Lymphocytic inflammation - mainly cytotoxic T8 lymphocytes

82

How does polymyositis present?

Progressive proximal muscle wasting and weakness of striated muscle due to inflammation
May also have dysphagia, dysphonia, respiratory weakness

83

What investigations should be done in patients with patients polymyositis?

Anti Mi2 and anti Jo1
Muscle enzymes will also be increased in serum - ALT, AST LDH and CK

84

How is polymyositis managed?

Prednisolone
immunosuppressant and cytotoxic drugs in resistant cases

85

What should be done in a patient with polymyositis?

Screen for underlying malignancy
Tumour markers, CXR, mammogram, pelvis/abdo US and CT

86

What are the differentials for polymyositis?

drug induced myopathy - statins
Mixed connective tissue disease
hereditary neuromuscular disorder
SLE

87

What is dermamyositis?

Polymyositis with dermatological signs
- Macular rash - over back and shoulders in shawl sign
- Heliotropic rash - liliac purple rash on eye lids with oedema
- nail fold erythema- dilated capilary loops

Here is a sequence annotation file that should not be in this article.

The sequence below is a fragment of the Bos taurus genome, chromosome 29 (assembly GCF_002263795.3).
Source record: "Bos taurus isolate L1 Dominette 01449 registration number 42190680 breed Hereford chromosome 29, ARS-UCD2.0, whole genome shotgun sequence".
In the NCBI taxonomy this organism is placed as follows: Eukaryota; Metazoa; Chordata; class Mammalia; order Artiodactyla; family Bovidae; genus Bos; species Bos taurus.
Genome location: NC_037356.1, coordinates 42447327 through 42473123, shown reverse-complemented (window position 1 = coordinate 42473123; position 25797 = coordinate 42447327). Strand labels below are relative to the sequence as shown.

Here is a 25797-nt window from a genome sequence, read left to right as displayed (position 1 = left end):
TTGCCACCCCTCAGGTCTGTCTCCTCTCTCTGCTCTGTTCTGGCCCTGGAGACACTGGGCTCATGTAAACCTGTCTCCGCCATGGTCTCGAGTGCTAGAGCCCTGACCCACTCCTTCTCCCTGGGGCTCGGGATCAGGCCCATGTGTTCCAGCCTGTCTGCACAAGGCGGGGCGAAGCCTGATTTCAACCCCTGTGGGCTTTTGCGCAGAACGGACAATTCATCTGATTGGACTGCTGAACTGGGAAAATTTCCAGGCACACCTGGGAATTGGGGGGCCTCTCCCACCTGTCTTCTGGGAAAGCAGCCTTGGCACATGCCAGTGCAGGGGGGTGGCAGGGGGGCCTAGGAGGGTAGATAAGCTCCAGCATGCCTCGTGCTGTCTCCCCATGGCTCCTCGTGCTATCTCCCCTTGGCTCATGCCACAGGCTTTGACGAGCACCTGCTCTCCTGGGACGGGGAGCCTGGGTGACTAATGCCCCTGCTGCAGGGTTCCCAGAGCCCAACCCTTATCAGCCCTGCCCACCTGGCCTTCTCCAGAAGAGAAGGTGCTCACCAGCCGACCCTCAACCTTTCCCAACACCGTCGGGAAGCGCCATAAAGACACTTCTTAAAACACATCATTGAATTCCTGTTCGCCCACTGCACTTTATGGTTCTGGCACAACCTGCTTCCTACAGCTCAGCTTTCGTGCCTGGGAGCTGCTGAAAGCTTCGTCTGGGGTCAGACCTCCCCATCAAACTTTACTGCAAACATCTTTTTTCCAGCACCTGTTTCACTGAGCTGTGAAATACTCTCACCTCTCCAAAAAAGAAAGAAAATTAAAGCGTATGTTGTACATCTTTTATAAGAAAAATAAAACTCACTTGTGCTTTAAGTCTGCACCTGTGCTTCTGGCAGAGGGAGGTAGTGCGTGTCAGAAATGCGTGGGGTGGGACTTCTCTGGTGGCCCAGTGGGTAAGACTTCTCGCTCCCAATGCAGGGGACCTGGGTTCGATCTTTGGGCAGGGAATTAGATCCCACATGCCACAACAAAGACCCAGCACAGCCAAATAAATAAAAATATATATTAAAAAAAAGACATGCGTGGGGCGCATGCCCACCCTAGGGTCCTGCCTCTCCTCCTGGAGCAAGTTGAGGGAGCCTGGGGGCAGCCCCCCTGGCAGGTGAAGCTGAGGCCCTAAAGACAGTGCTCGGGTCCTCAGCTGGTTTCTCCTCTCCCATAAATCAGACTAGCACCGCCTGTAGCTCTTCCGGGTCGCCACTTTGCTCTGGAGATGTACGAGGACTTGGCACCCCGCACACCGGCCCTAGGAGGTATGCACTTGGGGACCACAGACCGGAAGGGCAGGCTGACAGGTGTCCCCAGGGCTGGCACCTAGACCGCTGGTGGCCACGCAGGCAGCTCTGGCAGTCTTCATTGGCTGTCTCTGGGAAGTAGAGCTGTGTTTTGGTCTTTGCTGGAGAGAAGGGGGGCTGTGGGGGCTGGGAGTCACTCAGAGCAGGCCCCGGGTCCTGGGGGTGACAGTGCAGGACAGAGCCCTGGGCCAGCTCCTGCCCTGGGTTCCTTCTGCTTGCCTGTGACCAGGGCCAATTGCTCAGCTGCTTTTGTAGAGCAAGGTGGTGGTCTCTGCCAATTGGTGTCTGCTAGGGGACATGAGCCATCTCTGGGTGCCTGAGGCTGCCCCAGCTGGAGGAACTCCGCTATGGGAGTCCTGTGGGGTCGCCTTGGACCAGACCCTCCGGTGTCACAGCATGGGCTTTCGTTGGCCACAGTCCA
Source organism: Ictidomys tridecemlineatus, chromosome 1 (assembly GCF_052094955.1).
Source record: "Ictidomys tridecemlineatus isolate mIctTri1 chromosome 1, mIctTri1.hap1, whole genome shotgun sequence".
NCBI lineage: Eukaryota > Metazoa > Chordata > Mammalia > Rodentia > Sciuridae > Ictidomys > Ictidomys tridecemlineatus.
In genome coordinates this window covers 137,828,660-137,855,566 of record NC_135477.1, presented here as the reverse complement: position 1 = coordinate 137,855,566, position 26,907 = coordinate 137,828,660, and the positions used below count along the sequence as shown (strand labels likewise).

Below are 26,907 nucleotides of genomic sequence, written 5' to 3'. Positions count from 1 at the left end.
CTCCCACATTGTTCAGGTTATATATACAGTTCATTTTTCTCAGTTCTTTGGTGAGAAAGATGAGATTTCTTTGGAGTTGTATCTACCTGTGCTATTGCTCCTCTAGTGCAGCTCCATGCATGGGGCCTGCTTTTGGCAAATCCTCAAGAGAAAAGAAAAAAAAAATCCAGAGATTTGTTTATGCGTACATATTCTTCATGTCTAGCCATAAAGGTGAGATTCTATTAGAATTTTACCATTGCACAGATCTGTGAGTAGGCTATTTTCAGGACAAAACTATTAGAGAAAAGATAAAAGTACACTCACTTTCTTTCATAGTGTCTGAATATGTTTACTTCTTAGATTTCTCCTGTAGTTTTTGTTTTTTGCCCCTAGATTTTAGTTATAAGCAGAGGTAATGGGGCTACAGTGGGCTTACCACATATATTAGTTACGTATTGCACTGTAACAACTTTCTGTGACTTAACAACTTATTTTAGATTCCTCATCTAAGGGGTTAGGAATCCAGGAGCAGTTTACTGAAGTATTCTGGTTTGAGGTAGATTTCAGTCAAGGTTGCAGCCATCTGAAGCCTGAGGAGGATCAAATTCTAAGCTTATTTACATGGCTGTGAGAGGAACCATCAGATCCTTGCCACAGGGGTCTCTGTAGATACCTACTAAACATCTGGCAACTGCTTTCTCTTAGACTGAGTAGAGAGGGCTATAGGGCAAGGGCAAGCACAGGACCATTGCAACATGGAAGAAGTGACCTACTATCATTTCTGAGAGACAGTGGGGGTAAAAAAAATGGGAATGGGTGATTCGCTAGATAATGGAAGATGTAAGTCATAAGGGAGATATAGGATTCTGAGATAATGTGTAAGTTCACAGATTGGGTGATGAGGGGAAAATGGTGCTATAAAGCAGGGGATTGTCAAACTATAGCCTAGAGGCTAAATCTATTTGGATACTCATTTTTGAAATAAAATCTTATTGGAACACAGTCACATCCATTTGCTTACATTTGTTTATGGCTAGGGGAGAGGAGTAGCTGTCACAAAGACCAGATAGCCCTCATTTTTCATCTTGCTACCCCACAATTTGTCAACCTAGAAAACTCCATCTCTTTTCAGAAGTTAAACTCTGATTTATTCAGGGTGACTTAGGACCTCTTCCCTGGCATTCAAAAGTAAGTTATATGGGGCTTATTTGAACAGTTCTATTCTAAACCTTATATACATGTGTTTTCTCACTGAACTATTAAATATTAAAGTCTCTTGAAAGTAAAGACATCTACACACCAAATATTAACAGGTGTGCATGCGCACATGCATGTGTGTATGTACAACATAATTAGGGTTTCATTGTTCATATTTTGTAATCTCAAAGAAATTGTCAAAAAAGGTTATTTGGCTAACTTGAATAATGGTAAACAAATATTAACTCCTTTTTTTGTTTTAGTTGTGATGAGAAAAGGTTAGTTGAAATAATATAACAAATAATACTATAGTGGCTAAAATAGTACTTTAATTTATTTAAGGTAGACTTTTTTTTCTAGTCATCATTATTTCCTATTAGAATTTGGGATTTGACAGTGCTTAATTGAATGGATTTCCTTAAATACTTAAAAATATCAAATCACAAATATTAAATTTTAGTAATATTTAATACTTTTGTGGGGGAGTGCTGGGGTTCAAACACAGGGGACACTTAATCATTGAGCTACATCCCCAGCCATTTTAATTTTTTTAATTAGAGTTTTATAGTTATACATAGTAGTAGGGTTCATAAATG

- Gottrons papules - roughened red papules over knuckles

88

What is relapsing polychondritis?

Inflammation of elastic cartilage leading to destruction

89

What are the signs of relapsing polychondritis?

Floppy ears
Recurrent chest infections
Noisy breathing

90

How is diagnosis made and what is the management of relapsing polychonritis?

Diagnosis is clincial
Management - steriod and DMARDs
consider CPAP for those with resp invovlement

91

What is sjrogens?

Autoimmune destruction of exocrine glands
primary -females and more common in 40-50 y/o
secondary - to RA, SLE and SS

92

What are the signs and symptoms of sjrogens?

Dry eyes - keratoconjunctivitis sicca
Xerostomia
Dysparenuria
Polyarthritis
Raynaurds
Bilateral parotid gland swelling

93

What is the management of sjrogen'?

Artificial tears
Saliva replacement
NSAIDs and hydroxychloroquinine for arthralgia
pilocarpine may help with saliva production
Immunosuppresion for systemic disease

94

Who is behcets disease associated with?

Turkish, mediterreans and japanease men
Young 20-40y/o

95

What are the clinical features of Behcets disease?

1) recurrent genital and oral ulceration
2) uveitis
erythema nodosum, vasculitis, non erosive large joint arthropathy

96

What is the management of Behcets?

immunosuppresion

97

What is the management of raynaurds?

Wear gloves
CCB - nifedipine or sidenafil
ACE i
IV prostacyclin